Banai, K. & Yifat, R.
University of Haifa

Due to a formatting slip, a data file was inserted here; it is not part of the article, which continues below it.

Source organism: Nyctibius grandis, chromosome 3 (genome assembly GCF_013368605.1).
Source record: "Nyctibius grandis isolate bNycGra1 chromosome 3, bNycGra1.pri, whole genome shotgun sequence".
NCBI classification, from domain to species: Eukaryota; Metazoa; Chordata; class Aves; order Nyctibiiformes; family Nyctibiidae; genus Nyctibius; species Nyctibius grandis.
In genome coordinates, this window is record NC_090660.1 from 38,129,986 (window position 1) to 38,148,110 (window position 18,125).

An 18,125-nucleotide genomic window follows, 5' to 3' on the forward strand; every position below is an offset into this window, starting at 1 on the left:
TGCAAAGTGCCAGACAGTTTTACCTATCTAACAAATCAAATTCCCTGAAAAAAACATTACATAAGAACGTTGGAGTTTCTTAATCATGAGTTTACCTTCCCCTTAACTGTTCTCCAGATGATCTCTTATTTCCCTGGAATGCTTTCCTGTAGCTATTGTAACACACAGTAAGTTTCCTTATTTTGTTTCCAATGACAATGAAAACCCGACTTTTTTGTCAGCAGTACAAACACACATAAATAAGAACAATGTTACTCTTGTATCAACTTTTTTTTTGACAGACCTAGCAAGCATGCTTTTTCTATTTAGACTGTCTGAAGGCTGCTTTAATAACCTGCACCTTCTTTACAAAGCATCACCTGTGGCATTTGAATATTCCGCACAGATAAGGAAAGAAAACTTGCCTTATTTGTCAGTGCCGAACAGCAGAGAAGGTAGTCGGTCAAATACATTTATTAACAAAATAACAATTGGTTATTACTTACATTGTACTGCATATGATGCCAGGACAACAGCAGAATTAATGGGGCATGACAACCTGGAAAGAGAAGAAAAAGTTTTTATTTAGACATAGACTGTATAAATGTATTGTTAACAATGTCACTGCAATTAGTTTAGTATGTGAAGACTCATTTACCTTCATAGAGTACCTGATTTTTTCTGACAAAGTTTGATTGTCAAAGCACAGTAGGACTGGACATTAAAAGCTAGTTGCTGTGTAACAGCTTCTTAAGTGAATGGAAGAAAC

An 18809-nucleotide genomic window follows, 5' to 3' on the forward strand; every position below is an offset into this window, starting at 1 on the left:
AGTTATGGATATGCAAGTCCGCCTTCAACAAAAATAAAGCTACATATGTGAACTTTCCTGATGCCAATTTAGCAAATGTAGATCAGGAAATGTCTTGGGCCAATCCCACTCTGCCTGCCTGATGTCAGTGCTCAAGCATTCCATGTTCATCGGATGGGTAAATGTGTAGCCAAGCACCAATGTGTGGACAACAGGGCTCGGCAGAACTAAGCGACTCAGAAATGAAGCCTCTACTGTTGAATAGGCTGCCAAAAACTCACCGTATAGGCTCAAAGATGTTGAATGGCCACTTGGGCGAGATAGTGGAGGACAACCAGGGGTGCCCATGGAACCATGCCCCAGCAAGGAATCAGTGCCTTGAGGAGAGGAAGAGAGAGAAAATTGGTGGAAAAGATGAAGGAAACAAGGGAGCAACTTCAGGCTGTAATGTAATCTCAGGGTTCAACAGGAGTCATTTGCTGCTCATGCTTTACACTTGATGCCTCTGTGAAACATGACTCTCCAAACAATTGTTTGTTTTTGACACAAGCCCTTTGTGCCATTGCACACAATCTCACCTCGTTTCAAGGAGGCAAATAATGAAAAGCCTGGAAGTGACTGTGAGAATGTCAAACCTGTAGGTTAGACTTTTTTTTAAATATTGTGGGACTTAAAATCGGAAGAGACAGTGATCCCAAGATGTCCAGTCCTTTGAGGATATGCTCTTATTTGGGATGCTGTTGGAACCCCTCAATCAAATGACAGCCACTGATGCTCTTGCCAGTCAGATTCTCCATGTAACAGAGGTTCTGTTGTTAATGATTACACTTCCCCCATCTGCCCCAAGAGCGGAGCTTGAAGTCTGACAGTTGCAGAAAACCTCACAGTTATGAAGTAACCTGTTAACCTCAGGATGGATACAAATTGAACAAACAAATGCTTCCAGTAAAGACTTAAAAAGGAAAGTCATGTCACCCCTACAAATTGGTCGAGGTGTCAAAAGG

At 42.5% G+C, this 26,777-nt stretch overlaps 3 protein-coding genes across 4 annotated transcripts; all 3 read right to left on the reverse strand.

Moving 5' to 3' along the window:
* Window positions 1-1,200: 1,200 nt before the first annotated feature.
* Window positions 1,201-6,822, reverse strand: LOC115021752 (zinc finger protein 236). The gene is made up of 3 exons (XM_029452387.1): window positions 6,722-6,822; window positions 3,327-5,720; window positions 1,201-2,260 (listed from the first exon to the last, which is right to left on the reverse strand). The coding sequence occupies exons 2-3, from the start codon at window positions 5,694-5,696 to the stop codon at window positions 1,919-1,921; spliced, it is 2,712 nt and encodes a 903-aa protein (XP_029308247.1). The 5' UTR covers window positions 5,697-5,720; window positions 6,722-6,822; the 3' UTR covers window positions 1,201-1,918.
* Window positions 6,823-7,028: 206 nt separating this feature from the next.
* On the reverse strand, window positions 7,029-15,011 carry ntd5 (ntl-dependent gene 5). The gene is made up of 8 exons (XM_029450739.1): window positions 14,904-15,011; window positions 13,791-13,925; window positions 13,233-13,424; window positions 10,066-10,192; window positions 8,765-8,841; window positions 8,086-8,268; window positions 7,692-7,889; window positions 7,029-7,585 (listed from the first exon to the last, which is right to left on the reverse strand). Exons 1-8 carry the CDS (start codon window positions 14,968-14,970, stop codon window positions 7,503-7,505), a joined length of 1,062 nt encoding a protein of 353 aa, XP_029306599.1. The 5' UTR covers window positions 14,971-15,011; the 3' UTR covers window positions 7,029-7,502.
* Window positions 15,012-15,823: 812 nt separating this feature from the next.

The role of domain general factors in the development of oral and written language in the preschool years is not well understood, but neuroconstructivist approaches to cognitive development suggest that the contribution of domain-general factors should be more salient prior to the acquisition of domain-specific knowledge in each domain. We have previously shown that anchoring, defined as the ability to implicitly use contextual information to facilitate perception, significantly contributes to rapid naming and phonological memory skills of preschool children. Furthermore, anchoring in those two tasks accounts for significant variance in indices of early reading (letter knowledge and phonological awareness). In the current study the hypothesis that anchoring is a domain general process was tested. To that end, the effects of anchoring were estimated in both a verbal task (phonological awareness) and a non-verbal task (visual size identification). Anchoring effects were evident in both cases. In the verbal task, children identified the initial sounds of words more accurately if all words on the list shared the same word form, thus affording anchoring, than in a condition in which words had different word forms. Likewise, in the visual task, children were faster to identify large shapes when the variety of shapes presented in a series was small than in a condition with a larger variety of shapes, even though shape identity was task irrelevant. The magnitude of the anchoring effects was correlated between the verbal and visual tasks. Furthermore, anchoring in the visual, non-verbal task accounted for unique variance in language tasks (phonological awareness and vocabulary). In conclusion, anchoring appears to be a domain general factor that contributes to both oral language and early reading in the preschool years. Whether the contribution of anchoring diminishes once domain-specific reading-related knowledge is acquired remains to be determined in future studies.